Indigestion, bloating and abdominal problems
Food allergies have an effect on the way we digest food more than any other area of the body.
Many people with food allergies have problems with their stomachs and pain in their abdomens, especially if they have an allergy to dairy products, eggs, wheat, corn, fruit or other foods that we eat on a normal basis.
Other than being annoying and disabling, digestive pains can have a psychological affect, as the person finds the condition as being increasingly depressing.
In some some cases your doctor might even think that you are a hypochondriac if they are unaware of your allergies. Unfortunately, if your doctor says this you might end up also believing it yourself. (By the way, the word hypochondria means Upper abdomen in Greek.)
It’s difficult to really give a definition to what indigestion actually is. The easiest way of defining it is to say that it’s what happens when your food doesn’t get the treatment it needs in the stomach after it arrives there. If that happens then various problems can result such as heartburn, bloating, or feeling queasy.
Heartburn is basically a different way of talking about a burning feeling (that sometimes feels like a heart attack) in the chest.
Food allergies can often cause this sensation.
A similar pain is the feeling of having a ball in your throat when you are done eating. That is caused by a spasm in the esophagus and may be a symptom of food allergy, say doctors with experience treating this problem.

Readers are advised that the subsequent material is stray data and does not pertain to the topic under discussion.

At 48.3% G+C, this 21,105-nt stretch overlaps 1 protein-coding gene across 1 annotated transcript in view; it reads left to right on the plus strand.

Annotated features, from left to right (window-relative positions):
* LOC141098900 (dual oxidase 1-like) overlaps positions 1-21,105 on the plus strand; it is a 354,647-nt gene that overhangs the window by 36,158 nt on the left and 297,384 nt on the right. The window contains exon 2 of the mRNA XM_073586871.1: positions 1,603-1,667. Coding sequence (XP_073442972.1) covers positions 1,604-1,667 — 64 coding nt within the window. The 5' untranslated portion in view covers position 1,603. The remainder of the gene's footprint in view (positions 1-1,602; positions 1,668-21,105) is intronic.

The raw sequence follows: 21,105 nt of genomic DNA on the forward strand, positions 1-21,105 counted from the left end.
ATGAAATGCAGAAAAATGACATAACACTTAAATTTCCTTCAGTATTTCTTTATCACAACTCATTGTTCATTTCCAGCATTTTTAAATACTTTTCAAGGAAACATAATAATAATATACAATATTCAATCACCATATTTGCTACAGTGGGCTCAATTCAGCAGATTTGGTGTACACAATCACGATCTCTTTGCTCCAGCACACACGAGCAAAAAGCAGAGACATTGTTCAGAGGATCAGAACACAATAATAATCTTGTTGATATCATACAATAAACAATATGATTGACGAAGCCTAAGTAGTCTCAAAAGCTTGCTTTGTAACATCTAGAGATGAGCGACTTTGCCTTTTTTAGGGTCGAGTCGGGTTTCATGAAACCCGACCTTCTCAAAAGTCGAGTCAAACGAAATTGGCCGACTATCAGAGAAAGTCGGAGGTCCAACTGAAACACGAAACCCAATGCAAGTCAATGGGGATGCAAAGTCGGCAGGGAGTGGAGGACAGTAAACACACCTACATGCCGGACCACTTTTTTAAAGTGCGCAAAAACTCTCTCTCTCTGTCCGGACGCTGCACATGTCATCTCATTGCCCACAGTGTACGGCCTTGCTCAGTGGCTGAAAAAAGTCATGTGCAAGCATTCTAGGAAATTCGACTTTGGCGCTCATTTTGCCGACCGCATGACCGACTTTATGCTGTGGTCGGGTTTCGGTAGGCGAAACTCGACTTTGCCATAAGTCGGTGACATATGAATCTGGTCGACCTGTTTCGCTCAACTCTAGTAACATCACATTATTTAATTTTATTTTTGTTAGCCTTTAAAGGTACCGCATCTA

Bloating in the abdomen or having gas might also be a food allergy.
If you have to loosen your pants after eating then you might be suffering from a food allergy.
Stomach pain is more difficult to understand.
It can spread out over your whole stomach or just stick in once certain area. Sometimes people confuse this pain with other ailments like pain associated with a woman’s period. If you’ve decided that it’s not something else, discovering that it’s a food allergy can lead to the problem being fully solved.
There was a case reported of a patient had a sharp pain every night at the same time, which was eventually diagnosed as food allergy.
In another case, a woman had pain that only went away after she took wheat out of her diet.
If the allergy is severe, the smallest dietary consumption, and often coming from somewhere where you’d least expect it, can cause the problem.
In one case a patient would have severe pain for almost 24 hours after eating food which contained a small amount of egg.
These symptoms are explained best if we understand that these pains come from the stomach becoming inflamed when we eat these problem foods. We can treat the symptoms with medication, but the only way of completely eradicating the problem is by removing the problem food from our diets completely.
There is more reading regarding Allergies and intolerance here.